- Jimmy Jean, Vice-President, Chief Economist and Strategist, Randall Bartlett, Senior Director of Canadian Economics, Marc Desormeaux, Principal Economist and Kari Norman, Economics Document Production Specialist
Charting a Course to Their Brightest Future: Navigating the Opportunities and Challenges of Generational Change
Desjardins Economic Studies has published a research series on the economic opportunities and challenges facing youth in Canada. Our first report focused on the path being navigated by younger Canadians as they leave home to pursue an education and embark on their careers. We followed it up with a report that looks at the challenges being experienced by young adults as they look to put down roots in their communities. This third and final report examines the circumstances that will come to define this generation over the coming decades.
- Starting on a positive note, today’s young adults in Canada stand to receive an unprecedented transfer of wealth in the coming decades. And this has already begun, as family members come together to provide financial assistance for things like education and a down payment on a house. Going forward, the pace of this transfer is expected to accelerate, including not just investment assets but also businesses.
- But there will be a lot of challenges leading up to this intergenerational wealth transfer. As the baby boomers age, the costs associated with providing them with healthcare and social assistance will increase dramatically. And given these programs are funded directly from tax revenues, the burden of paying for these services will fall disproportionately on today’s young adults. The rapid population growth resulting from the heightened pace of immigration will help to offset the cost to households, but likely not entirely given the size of the demographic challenge.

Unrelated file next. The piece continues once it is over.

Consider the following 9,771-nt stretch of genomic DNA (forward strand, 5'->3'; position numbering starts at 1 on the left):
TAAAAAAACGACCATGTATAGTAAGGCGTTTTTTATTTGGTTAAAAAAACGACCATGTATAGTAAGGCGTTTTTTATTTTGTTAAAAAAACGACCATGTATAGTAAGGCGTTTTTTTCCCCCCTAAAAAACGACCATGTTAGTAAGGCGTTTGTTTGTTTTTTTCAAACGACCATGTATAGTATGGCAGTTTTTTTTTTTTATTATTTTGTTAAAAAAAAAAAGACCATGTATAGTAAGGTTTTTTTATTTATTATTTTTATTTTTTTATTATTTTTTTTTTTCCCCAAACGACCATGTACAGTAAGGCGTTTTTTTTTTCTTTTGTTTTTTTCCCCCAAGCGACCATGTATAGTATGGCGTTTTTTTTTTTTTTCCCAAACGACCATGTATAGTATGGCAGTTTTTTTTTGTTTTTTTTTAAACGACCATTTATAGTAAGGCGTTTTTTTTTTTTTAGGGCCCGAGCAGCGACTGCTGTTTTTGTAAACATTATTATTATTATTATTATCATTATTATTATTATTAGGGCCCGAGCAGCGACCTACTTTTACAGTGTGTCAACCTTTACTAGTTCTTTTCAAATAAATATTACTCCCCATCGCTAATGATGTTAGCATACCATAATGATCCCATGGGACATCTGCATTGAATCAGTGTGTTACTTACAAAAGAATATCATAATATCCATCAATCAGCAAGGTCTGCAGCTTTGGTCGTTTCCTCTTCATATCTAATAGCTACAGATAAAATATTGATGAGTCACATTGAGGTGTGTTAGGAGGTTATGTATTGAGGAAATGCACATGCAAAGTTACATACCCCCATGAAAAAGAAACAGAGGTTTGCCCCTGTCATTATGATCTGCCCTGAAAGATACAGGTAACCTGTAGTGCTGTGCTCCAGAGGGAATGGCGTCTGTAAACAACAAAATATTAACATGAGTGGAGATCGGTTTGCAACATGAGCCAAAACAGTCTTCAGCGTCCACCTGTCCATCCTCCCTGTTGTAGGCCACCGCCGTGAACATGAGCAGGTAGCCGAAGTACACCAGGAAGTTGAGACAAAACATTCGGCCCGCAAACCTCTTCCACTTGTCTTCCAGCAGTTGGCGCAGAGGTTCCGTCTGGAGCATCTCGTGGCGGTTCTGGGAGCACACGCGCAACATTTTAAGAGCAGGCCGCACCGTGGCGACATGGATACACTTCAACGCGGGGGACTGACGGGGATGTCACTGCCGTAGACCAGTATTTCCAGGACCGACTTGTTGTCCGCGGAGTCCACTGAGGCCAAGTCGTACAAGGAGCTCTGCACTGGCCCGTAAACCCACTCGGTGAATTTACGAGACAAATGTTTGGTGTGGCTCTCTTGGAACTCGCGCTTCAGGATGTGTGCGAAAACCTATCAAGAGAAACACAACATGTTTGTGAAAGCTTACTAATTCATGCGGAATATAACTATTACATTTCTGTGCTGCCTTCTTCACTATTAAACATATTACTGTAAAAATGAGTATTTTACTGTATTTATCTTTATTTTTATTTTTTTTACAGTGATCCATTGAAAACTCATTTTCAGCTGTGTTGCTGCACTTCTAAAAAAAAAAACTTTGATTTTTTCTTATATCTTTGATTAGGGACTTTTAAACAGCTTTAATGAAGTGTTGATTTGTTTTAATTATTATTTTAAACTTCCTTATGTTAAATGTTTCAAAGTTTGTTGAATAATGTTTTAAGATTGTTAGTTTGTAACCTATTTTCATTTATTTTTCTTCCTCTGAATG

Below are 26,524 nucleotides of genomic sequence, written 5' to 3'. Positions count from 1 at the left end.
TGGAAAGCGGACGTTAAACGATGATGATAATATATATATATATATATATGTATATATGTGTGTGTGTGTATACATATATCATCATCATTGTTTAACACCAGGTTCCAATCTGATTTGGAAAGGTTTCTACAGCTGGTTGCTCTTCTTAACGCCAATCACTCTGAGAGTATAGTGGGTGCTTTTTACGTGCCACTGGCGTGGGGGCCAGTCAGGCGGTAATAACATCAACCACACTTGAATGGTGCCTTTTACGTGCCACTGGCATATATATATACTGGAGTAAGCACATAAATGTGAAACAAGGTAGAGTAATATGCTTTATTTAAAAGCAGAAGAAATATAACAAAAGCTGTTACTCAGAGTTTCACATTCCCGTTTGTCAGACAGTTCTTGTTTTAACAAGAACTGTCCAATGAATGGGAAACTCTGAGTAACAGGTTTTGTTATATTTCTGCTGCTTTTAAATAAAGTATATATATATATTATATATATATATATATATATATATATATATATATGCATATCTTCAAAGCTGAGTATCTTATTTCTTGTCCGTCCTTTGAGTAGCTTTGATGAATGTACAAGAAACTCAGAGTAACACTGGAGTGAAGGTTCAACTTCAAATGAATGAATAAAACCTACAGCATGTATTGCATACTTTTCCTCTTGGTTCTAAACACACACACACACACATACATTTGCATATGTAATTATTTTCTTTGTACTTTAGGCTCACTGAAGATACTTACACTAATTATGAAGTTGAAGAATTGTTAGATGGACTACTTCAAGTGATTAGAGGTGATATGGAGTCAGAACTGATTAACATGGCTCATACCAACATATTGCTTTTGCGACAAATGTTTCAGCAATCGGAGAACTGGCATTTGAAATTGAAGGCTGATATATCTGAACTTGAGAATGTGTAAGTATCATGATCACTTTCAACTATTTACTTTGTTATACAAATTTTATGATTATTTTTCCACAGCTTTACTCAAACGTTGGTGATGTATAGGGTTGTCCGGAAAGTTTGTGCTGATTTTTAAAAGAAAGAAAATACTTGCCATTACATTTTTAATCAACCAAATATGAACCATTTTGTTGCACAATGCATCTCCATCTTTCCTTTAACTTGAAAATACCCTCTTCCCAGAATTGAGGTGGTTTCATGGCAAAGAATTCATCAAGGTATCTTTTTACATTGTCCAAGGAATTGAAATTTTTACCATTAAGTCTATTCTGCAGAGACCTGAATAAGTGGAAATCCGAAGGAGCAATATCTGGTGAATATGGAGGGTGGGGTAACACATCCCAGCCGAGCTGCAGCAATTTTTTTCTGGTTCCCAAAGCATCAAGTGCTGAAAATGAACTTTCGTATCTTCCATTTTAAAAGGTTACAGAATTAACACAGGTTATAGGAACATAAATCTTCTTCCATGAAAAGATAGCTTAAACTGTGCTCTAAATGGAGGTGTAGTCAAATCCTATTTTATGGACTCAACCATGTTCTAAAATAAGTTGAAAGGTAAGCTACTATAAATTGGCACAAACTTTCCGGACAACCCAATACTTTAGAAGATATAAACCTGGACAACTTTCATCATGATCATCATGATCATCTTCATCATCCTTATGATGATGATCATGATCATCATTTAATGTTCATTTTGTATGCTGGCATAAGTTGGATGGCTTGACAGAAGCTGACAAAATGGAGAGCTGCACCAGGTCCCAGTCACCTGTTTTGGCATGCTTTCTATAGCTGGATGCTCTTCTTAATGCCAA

- As if managing dramatic demographic headwinds wasn’t enough, young Canadians are also feeling a lot of anxiety about what climate change will mean for their futures. More than any other group of Canadians, they believe governments are not doing enough to mitigate the long-term impacts. Climate change and the energy transition will bring substantial risks—both physical and related to the transition—some of which we know about and others that will only emerge over time. However, the energy transition will also bring with it enormous opportunity in the form of new investments in nascent industries.
- Today’s youth are, and will continue to be, at the forefront of developing and using new technologies. Artificial intelligence has garnered particular attention recently. But innovations in communications, transportation, advanced materials and renewable energy are also charging ahead. As these different technologies interact in a mutually reinforcing manner, our lives will become increasingly interconnected in all that we do. To take advantage of this accelerating innovation, Canada must ensure that our young people are prepared to be global leaders. This must start early, by teaching young students cutting-edge science, technology, engineering and mathematics (STEM) skills, creating a pathway to postsecondary education for underrepresented groups and building a talent pipeline from school to work, among other things.
While we have identified several of the most prominent generational opportunities and challenges facing Canada’s youth, this list is by no means exhaustive. As in every generation, new circumstances will emerge that no one today is anticipating. But as this series of reports has illustrated, young adults in Canada are well prepared to contend with what the future will throw at them. They are educated, hardworking, entrepreneurial and international in their perspective. As they are struggling with affordability and anxiety about the future, it’s incumbent upon earlier generations to work to alleviate this burden. And with technological innovation accelerating at a torrid pace, it is of paramount importance that we all work to position today’s youth for success in the decades to come.
See the full publication in PDF.
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